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The right way to use an author image in a sales promotion

October 10, 2011 | By | 1 Reply More

A sales promotion landed on my desk recently…

Nothing new there; being a professional copywriter, hundreds land on my desk every week. But this one caught my eye.

Unfortunately, it was for the wrong reason.

You see, it wasn’t the headline that caught my attention. In fact, when I got round to reading it, I didn’t think much to it. A few too many clichés in my opinion; it lacked a truly unique idea.

What actually caught my attention was the image of the author himself (or rather, the image of the man behind the system – the promotion itself is undoubtedly written by a professional copywriter).

I took a picture and you can see the author image here:

An image of the author without saying who the author is

What’s wrong with that you might wonder? He’s not an ugly man. He’s presenting himself quite smartly. And he’s apparently on a promenade or boat, therefore making the implicit suggestion that he’s a wealthy man and if you buy whatever he’s selling, you could be wealthy too.

Fair enough, right?

And yes, as far as author images go it’s not a bad one; if maybe a little cliché.

However, there is one major flaw with the presentation of this author image. It’s something that might seem pedantic, picky or even pointless. But believe me, it makes a difference – and that difference, no matter how trivial it seems, could be the difference between making a sale and not.

And besides, it’s something so easily fixable that it’s loopy for you not to do it.

The problem is that you have no idea who on earth this man is. In fact, I keep saying it’s an image of the author but it might just as well be the author’s uncle, their best friend or their lover. Who knows?!

As any reader would after seeing this picture, you scan the front page of the promotion to see if you can identify who this man is. You can’t.

And therein lays the problem. Before you’ve even started to read the promotion properly, you’re already distracted trying to find out who this bloody guy is.

Worse still, how can you trust him if you don’t know who he is? Why does he not say who he is? Is he hiding his identity? Is he embarrassed? Is he a criminal?

Of course, in the reader’s mind this all happens subconsciously; the reader’s very brain is designed to immediately filter the information it IS given so that it can start to fill in the blanks, the information it’s NOT given.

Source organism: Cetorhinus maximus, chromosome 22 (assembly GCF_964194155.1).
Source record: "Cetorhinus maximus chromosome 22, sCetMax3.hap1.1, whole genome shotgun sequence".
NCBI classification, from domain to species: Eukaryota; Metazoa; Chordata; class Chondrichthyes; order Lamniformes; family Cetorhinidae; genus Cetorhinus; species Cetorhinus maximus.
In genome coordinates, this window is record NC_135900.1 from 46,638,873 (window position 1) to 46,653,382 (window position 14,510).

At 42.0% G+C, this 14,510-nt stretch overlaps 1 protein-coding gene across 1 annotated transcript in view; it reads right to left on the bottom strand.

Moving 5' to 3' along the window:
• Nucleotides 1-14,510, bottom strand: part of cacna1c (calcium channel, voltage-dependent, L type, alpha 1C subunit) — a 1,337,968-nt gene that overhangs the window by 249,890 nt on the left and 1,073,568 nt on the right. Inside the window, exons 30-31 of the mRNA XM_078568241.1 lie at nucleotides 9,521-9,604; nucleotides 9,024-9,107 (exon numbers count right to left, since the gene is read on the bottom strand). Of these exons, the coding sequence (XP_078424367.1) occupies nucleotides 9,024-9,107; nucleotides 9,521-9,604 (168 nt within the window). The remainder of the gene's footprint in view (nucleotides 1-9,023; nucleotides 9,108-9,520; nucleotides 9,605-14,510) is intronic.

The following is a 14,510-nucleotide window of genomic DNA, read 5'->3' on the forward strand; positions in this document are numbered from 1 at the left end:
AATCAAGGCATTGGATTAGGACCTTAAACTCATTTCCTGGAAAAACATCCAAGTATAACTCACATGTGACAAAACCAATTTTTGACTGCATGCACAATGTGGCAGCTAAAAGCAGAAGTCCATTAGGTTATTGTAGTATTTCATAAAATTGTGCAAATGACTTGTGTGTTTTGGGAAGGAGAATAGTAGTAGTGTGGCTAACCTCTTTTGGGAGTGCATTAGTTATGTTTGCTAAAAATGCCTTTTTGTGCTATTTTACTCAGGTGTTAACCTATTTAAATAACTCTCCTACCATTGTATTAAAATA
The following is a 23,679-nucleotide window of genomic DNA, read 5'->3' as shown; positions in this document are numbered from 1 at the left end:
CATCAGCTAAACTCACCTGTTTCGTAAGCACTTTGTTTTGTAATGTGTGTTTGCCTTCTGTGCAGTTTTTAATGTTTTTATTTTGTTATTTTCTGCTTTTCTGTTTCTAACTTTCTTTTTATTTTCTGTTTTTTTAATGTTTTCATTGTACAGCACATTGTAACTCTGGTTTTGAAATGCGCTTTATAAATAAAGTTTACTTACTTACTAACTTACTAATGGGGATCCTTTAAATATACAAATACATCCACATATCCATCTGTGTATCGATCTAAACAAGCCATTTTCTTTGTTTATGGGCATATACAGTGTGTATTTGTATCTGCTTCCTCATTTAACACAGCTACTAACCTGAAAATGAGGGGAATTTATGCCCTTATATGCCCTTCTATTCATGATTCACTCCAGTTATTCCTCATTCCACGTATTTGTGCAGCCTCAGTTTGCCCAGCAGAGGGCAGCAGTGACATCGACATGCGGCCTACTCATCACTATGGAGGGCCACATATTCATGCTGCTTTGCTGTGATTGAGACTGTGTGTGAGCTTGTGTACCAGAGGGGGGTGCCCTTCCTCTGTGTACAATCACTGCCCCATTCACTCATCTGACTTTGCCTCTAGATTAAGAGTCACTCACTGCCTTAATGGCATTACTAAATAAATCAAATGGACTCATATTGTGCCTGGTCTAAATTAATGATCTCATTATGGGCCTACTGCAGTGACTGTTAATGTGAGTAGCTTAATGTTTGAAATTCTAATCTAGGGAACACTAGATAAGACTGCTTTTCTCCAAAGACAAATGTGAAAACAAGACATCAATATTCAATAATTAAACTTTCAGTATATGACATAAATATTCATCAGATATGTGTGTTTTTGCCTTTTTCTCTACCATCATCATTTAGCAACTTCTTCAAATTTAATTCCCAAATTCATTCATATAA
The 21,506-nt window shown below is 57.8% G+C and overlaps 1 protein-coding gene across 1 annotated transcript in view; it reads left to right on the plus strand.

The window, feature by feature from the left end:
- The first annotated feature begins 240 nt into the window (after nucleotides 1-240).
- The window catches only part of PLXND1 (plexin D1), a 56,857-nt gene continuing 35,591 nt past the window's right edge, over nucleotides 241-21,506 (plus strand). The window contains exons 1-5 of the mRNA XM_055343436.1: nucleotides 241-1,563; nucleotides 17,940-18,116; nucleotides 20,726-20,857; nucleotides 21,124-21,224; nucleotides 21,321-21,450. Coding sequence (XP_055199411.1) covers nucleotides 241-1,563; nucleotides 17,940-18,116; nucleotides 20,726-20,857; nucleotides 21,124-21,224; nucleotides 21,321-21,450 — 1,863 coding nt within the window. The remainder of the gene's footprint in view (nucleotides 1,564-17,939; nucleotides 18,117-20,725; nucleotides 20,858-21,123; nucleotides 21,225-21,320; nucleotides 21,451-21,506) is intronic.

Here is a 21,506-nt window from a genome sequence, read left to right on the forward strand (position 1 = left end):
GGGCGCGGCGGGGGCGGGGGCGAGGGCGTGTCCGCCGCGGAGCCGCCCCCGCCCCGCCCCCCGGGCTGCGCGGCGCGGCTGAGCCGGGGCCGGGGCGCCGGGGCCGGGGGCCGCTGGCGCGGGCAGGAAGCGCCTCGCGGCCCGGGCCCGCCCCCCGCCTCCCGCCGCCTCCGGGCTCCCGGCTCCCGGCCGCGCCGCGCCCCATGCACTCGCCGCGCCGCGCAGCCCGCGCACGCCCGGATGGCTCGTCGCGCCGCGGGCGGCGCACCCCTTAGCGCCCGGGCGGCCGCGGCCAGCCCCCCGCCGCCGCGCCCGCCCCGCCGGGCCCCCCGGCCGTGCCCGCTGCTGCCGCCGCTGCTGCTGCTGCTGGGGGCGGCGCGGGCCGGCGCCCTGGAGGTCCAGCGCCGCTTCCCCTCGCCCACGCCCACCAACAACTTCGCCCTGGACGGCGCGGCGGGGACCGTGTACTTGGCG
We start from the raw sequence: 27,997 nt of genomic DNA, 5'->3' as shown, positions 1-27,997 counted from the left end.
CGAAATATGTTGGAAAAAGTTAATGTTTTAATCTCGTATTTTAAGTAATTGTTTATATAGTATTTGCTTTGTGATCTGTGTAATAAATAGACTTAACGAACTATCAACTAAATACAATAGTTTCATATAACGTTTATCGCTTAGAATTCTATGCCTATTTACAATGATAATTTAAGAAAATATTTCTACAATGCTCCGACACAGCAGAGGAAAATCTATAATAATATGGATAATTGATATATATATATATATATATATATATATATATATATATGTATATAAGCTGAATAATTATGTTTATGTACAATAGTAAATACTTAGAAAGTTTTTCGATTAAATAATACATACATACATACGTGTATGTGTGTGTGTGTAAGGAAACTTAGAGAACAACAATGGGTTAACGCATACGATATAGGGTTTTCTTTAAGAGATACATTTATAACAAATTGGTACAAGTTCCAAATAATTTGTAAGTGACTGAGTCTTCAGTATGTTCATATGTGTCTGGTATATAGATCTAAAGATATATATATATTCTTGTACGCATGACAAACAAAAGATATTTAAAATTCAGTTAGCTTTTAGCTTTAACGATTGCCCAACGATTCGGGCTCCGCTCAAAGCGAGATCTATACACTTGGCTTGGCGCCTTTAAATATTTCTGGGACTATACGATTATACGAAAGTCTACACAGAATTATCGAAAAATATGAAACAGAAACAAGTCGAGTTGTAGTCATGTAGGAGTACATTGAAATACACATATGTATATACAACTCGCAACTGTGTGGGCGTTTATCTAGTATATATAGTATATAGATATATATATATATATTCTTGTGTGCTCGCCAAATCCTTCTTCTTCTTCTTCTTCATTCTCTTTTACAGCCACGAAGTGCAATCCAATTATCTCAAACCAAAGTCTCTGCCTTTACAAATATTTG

As a copywriter, you need to help the reader’s brain fill in the blanks as quickly and as easily as possible so that it can digest the actual information you want it to digest about the product or service you’re selling.

So, even though omitting the name of the author below the author’s image might seem trivial, it actually causes a lot more distraction than you might think.

Naturally, to solve the problem is simple: in any sales promotion, whenever you feature an image of the author, directly beneath it you should print the author’s name.

That way, you help the reader’s brain along in its calculations and you guide it on to the actual details of the promotion much quicker.

I think David Ogilvy once mentioned something along these same lines in regard to the pictures he often used in his adverts: beneath every picture there should always be a description of what the picture is.

He suggested that when people see a picture, their eye is naturally drawn to the bottom of the picture in the hope of finding an explanation of what the picture is of.

What Ogilvy did not go on to say is why the absence of an explanation is a problem. But here I have, and I’ll say it again for good measure…

When you feature an image of the author in a sales promotion but do not state that it is the author or what his or her name is, it leaves the reader’s subconscious with an unanswered question.

Unanswered questions are bad.

Why?

Because in a sales promotion, unanswered questions soon evolve into objections.

And of course, the more objections you allow the reader to generate, the less chance you have of making the sale.

So, don’t make this mistake in your sales promotions: ensure that whenever you feature the image of the author, you clearly state below the image his or her name.

Best wishes,
Glenn

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Category: Technicals

About the Author ()

Glenn Fisher is a professional copywriter, founder of AllGoodCopy.com and author of Write Better Copy. He is an expert in long copy sales letters, having written copy that has so far generated more than £10 million in revenue. Born in Grimsby, he now lives in London.

Comments (1)

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  1. David Sutton says:

    Yeah. I tend to agree. If I use an author photo in the headline I always put the name below and usually will put that the person is the creator. But sometimes I think it’s best not to have a pic at all and just let the headline do the work.

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